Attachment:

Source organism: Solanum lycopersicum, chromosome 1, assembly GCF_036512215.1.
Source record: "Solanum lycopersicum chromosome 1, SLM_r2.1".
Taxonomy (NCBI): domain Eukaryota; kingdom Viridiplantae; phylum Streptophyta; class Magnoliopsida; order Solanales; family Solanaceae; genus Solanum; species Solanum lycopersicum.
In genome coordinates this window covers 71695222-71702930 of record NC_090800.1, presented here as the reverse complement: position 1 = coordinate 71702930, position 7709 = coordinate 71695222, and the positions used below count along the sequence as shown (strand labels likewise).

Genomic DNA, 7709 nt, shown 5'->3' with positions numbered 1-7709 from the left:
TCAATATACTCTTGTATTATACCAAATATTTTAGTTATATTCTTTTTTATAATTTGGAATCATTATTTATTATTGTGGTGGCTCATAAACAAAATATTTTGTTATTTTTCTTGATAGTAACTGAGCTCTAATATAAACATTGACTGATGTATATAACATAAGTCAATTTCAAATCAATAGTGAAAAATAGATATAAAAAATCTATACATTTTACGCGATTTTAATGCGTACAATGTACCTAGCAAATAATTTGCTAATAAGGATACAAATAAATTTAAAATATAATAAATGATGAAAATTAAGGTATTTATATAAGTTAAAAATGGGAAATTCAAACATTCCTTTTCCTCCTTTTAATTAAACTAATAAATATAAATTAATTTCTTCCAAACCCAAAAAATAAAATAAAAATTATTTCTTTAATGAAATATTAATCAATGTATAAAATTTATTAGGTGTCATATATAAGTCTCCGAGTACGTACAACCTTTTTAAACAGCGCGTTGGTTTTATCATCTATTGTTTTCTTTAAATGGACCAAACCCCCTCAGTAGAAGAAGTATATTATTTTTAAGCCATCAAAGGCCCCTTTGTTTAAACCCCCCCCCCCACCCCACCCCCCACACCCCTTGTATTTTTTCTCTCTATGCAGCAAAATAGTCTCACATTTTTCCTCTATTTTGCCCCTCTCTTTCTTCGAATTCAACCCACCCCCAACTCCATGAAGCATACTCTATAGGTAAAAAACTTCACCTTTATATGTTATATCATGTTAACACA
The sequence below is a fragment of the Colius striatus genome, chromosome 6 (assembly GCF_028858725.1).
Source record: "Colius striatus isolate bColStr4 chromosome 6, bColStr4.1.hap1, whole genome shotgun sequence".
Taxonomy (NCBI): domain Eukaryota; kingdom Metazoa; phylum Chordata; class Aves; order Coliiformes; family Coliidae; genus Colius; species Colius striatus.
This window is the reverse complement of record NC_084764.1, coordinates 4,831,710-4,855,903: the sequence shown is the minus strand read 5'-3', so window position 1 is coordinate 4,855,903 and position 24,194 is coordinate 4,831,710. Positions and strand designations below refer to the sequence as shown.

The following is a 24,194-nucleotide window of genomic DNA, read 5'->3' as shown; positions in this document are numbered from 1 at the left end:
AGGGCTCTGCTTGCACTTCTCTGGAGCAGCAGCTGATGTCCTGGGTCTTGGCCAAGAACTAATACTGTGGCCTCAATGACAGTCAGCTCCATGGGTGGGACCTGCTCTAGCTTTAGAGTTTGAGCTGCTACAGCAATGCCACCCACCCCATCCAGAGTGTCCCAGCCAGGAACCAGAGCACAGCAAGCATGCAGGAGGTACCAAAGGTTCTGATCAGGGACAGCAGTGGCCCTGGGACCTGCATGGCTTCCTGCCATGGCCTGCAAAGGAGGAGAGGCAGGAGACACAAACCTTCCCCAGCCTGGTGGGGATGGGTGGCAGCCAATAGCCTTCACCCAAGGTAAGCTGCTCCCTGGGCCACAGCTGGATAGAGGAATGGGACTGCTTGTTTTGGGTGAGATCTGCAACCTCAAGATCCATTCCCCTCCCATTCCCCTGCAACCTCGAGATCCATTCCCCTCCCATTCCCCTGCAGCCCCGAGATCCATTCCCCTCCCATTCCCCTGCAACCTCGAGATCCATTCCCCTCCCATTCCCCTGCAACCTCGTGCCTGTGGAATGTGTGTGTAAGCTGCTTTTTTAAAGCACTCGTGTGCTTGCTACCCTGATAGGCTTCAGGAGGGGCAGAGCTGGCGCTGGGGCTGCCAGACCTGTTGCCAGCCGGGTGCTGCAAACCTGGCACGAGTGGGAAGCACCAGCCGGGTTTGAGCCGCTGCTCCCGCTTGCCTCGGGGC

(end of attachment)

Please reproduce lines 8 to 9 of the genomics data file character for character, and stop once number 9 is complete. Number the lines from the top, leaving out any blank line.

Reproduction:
Source record: "Colius striatus isolate bColStr4 chromosome 6, bColStr4.1.hap1, whole genome shotgun sequence".
Taxonomy (NCBI): domain Eukaryota; kingdom Metazoa; phylum Chordata; class Aves; order Coliiformes; family Coliidae; genus Colius; species Colius striatus.